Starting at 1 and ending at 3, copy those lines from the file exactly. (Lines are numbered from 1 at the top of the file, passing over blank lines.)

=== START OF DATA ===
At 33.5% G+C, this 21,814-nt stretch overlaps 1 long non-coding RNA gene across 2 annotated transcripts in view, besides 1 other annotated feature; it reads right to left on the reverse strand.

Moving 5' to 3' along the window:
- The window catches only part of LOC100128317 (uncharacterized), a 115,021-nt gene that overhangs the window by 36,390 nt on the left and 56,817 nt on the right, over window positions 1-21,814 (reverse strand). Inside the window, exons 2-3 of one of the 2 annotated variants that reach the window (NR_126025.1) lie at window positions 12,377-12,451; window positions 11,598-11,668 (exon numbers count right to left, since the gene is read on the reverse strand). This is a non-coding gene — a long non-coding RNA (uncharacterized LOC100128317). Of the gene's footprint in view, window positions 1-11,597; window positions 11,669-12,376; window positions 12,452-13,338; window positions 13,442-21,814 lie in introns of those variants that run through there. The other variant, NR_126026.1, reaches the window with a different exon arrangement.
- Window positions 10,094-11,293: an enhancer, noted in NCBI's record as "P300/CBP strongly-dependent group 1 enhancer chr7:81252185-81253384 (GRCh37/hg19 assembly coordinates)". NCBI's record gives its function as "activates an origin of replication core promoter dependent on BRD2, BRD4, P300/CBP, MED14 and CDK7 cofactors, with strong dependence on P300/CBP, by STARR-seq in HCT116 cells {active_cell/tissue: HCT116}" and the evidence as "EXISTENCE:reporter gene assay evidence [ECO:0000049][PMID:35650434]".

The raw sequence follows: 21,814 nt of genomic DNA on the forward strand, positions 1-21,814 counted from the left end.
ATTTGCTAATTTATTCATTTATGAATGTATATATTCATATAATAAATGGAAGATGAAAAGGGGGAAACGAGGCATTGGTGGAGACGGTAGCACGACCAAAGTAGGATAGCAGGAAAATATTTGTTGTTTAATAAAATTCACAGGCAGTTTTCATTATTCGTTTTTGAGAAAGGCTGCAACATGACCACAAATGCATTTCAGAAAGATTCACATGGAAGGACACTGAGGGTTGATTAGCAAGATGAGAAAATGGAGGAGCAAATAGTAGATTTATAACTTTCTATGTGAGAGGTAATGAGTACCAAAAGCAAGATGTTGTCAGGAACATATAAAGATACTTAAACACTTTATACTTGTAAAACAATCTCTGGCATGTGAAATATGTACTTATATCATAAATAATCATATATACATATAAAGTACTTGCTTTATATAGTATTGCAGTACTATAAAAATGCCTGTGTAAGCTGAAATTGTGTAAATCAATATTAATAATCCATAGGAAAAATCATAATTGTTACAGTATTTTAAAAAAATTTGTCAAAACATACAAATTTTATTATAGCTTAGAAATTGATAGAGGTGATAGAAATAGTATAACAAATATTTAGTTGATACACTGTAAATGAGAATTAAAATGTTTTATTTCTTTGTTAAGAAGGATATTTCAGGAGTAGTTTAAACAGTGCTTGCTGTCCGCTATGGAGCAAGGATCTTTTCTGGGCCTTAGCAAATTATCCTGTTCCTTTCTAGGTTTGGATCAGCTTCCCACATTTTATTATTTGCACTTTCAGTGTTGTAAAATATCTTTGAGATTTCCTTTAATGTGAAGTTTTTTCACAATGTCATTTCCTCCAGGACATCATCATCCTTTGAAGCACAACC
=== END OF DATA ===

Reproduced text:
At 33.5% G+C, this 21,814-nt stretch overlaps 1 long non-coding RNA gene across 2 annotated transcripts in view, besides 1 other annotated feature; it reads right to left on the reverse strand.

Moving 5' to 3' along the window:
- The window catches only part of LOC100128317 (uncharacterized), a 115,021-nt gene that overhangs the window by 36,390 nt on the left and 56,817 nt on the right, over window positions 1-21,814 (reverse strand). Inside the window, exons 2-3 of one of the 2 annotated variants that reach the window (NR_126025.1) lie at window positions 12,377-12,451; window positions 11,598-11,668 (exon numbers count right to left, since the gene is read on the reverse strand). This is a non-coding gene — a long non-coding RNA (uncharacterized LOC100128317). Of the gene's footprint in view, window positions 1-11,597; window positions 11,669-12,376; window positions 12,452-13,338; window positions 13,442-21,814 lie in introns of those variants that run through there. The other variant, NR_126026.1, reaches the window with a different exon arrangement.